There are product links in this article that contain affiliate tags. In some cases, depending on the product, The Digital Story may receive compensation if you purchase a product via one of those links. There is no additional cost to you.

You can share your thoughts at the TDS Facebook page, where I'll post this story for discussion.

This is The Digital Story Podcast #764, Nov. 10, 2020. Today's theme is "Inside a Workshop Photo Critique." I'm Derrick Story.

Opening Monologue

Our first online workshop wrapped up this weekend. It was the culmination of two weeks of photo projects where everyone brought their images to the table to share on Friday and Saturday. I find these discussions fascinating. And I thought you might want to sit in on three short critiques to get a feel for what happens at these events. I hope you enjoy the show.

Inside a Workshop Photo Critique

Derrick opens this segment talking a bit about the Eastern Sierra Online Photography Workshop.

 Travis-Waldrip-Thirds.jpg Photo by Travis Waldrip, workshop participant.

Session #1 - Travis shares one of his images from the Rule of Thirds assignment.

Session #2 - Richard also discusses Rule of Thirds, but with a bit of a surprise.

Session #3 - Peter came across an interesting photo subject that fascinated all of us.

Announcing the Ultimate Black & White Photography Workshop

If you love Black and White photography and want to explore the creation of stunning monochrome and duotone images, then this event is for you.

Tutorials and assignments begin on Dec. 16, 2020 with the culmination of our work coming together for an all-day online event on Saturday, Jan. 9, 2021.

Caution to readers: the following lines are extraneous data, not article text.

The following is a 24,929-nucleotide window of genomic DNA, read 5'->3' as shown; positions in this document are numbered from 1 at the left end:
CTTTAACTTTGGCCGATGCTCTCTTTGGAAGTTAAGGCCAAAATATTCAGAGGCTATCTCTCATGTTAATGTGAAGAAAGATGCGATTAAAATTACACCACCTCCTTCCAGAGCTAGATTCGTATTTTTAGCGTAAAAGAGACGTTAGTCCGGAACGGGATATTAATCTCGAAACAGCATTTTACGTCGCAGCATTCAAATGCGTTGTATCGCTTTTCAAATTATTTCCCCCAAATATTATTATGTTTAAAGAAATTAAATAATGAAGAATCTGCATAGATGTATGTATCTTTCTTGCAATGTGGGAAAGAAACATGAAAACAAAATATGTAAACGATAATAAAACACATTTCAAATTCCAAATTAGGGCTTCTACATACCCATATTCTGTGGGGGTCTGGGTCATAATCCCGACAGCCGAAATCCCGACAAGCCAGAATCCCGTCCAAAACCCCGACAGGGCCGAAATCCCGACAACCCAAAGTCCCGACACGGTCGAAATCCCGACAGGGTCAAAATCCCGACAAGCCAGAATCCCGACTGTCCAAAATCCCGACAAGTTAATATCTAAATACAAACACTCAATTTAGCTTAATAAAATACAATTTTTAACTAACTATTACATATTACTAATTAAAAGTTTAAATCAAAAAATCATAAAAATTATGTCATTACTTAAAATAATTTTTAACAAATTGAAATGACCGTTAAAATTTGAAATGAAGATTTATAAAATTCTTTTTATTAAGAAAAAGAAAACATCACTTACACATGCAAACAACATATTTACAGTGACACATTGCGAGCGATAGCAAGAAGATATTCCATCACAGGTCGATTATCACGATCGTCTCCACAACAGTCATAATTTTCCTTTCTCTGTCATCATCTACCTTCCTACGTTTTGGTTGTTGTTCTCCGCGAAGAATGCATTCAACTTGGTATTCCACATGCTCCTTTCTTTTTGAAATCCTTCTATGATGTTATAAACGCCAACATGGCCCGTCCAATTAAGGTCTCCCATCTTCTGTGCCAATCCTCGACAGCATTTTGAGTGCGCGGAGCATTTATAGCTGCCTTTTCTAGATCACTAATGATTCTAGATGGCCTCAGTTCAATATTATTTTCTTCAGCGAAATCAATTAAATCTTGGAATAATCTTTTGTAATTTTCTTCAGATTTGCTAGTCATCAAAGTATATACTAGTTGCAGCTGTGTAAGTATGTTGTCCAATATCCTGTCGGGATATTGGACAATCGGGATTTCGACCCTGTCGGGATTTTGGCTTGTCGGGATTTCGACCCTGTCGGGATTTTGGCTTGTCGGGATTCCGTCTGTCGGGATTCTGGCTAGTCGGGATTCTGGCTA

Workshop participants will have access to our new virtual workroom, DerrickStoryOnline. This is the platform that we used to run the Eastern Sierra Online Photography Workshop. It will feature tutorials, photo sharing, assignments, chats, and event scheduling. Plus you'll get to meet the participants from the Eastern Sierra event who are actively working there.

The Ultimate Black & White Photography Workshop will feature:

  • How to see and capture great B&W with your digital camera.
  • Post processing techniques to elevate your work to the highest level.
  • Tips and techniques for printing your images for archival endurance that will last generations.
  • A look at B&W film photography with the simplest way to process at home without a darkroom.
  • Specialized software that helps you explore new looks for your B&W photography.

This event is limited to 10 participants. It includes the all day presentations on January 9 with feedback on your images, 3 photo assignments with tutorials to help you prepare for each, online chats and checkins with the group, and unlimited access to DerrickStoryOnline before, during, and after the event.

Reservations are open now on a first-come, first served basis. Tuition is only $150 for the entire course. You can sign up now at www.thenimblephotographer.com.

123 Sony announces it's getting into the drone game with its new 'Airpeak' brand